tone(8, NOTE_G3);


With that, the only remaining challenge was to attach the battery, Arduino, accelerometer, and speaker to the Hula Hoop in a way people could still hoop with it. So I imagined it would be better to balance out placing the 9V battery with the on/off button in a side and attach the rest in the other side of the Hula-Hoop. As it was a really prototype-ish version, i attached the Arduino/Accelerometer/Speaker with paper, and soldered it together. I also put the wires throughout the hoop as you can check in the images below.

* as you can see in the last image I added a resistor near the battery to avoid short circuit.

So as I turned on, now my Hulla-Hoop could emit noises with motion.

It is still not the best sound. Next step would be definitely adding a bluetooth integration from the accelerator to the Arduino. With that, I will place it inside the hoop and make it way better designed. Also, I have to work a lot on the code, to enable more control over the tunes when the user is hooping. It was a fun project for a first trial, but in order to be able to create performances I need to take it to the next level.



Trump + KimJong P5.js Collage

Playing with P5.js has been a bit hard for since most of P5.js sketches draw geometrical shapes. With that tou can create beautiful and interesting forms or animations, still, is hard for me to have fun with this type of graphic representation. That’s why I got super excited when we started adding images to our work. Physically, I enjoy making collages, so why not bring it in a coded, optimized version to my P5.js drawings in the browser?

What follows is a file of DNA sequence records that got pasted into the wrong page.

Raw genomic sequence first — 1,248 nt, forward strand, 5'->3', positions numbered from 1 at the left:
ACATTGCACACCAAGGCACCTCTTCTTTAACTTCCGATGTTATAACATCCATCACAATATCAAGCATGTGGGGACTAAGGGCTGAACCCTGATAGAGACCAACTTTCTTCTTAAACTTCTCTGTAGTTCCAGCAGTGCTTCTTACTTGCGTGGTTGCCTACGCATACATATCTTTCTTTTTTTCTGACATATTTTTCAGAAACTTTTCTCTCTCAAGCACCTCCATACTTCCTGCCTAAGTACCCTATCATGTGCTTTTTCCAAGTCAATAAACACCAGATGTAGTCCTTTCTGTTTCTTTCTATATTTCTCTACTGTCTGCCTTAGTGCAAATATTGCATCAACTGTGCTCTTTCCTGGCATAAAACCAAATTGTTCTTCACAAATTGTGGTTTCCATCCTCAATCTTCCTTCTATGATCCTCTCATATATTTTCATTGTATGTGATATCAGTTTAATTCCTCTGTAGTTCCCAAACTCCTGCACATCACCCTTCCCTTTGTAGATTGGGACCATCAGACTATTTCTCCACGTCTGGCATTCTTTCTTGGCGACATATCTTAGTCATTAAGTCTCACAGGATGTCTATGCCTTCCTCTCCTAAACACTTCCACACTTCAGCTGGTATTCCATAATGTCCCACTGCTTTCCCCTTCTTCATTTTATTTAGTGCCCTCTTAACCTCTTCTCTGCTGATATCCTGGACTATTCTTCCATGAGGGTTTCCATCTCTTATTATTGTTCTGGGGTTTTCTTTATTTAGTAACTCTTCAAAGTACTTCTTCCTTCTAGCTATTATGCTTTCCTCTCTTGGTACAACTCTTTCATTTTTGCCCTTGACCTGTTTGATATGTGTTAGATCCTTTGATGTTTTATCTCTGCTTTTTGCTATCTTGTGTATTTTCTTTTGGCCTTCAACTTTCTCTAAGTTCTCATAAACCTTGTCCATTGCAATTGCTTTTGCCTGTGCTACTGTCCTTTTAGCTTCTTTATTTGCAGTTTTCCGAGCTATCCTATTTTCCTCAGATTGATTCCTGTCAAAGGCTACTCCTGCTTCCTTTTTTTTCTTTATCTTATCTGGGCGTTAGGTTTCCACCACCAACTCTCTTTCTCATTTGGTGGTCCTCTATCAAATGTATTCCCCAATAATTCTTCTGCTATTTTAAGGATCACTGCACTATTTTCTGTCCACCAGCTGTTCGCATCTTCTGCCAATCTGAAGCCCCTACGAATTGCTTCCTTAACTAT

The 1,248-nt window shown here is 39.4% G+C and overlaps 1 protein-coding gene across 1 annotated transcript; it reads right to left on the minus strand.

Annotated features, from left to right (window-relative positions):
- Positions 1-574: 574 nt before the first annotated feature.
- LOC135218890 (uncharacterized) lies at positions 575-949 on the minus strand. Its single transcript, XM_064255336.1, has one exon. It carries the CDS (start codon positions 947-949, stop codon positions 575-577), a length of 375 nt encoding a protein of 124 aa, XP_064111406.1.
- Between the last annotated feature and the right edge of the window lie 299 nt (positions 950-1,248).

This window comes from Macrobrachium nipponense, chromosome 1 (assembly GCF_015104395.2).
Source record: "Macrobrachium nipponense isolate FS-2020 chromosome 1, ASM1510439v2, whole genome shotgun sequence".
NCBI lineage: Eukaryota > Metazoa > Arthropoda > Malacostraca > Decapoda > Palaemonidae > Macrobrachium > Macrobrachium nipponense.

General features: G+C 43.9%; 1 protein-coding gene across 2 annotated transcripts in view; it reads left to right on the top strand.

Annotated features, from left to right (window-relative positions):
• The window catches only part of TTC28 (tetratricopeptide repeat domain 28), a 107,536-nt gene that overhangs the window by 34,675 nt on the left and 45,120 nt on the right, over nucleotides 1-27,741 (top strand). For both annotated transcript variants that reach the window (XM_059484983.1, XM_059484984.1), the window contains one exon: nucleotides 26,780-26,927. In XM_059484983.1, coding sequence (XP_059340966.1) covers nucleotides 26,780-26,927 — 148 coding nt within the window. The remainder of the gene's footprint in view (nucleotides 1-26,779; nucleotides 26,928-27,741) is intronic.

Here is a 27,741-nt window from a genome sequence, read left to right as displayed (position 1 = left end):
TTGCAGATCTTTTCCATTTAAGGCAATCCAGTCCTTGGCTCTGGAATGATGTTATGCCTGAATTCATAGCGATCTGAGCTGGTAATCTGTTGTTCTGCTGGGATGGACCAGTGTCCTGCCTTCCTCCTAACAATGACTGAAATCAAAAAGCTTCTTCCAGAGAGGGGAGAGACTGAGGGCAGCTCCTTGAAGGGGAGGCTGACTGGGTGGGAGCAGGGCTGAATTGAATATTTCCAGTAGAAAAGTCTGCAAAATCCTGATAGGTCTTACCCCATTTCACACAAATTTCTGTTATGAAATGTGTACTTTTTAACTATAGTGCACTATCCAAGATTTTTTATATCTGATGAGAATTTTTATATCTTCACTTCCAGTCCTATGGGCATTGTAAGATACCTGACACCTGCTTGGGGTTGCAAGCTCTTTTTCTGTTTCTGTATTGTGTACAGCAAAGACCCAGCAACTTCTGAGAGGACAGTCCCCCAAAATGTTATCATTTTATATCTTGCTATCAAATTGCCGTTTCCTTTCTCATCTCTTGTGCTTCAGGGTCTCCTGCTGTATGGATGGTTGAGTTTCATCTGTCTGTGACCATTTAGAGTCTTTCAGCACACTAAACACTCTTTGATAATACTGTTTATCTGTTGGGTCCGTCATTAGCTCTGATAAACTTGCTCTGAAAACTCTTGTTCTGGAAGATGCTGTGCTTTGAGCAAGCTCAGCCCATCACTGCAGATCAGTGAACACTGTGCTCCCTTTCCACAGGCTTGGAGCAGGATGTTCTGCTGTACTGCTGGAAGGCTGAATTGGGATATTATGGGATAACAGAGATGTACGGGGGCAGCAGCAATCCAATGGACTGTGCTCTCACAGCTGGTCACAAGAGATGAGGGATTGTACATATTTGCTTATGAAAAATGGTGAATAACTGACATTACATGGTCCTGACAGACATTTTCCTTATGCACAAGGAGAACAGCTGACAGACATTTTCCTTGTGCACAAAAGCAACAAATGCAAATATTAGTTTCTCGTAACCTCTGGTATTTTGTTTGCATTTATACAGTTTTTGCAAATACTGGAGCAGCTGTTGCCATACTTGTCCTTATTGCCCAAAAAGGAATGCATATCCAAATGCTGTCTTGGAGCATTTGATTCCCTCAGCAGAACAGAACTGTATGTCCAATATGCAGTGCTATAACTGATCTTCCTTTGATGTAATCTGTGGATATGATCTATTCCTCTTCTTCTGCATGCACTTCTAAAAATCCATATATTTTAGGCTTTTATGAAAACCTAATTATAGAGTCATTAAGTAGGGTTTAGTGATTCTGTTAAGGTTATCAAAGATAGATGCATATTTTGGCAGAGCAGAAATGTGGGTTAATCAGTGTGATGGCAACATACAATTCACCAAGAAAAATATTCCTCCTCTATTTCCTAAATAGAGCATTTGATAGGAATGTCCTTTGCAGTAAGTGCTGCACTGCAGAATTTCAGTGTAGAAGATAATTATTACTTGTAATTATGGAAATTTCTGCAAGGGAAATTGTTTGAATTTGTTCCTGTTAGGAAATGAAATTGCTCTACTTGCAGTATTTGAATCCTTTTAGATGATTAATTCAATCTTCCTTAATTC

What I like most about collages is getting this ready made, mainstream images of things in society I would like to change, and playing with it. Such as the ideal of female body image, consumerism, politics…or in this case the international agenda. Collage is this little vodoo of mine. And I love the opportunity that collages with p5.js invite the user to play with it too with mouseover, clicks, reloading the page and so on. I loved making this funny sketches, taking simple .png files of Trump’s and Kim Jong’s available in a simple google search, and enabling the users to also interact with their faces.

Check the code here.

To create this sketch I played with loops, objects and arrays. You can notice that every time you reload the browser the way the faces are displayed change, creating different drawings.

I also developed other 2 simpler sketches with this approach.

  1. Create little worms from trump and kimjong’s faces by clicking in the canvas. Check the code here.
  2. Just see trump and kimjong faces appear randomly in the canvas. Check the code here.

These p5.js collage sketches were developed based on watching this Objects and Images video from my teacher’s  – Daniel Shiffman – youtube channel.

Hope you have fun,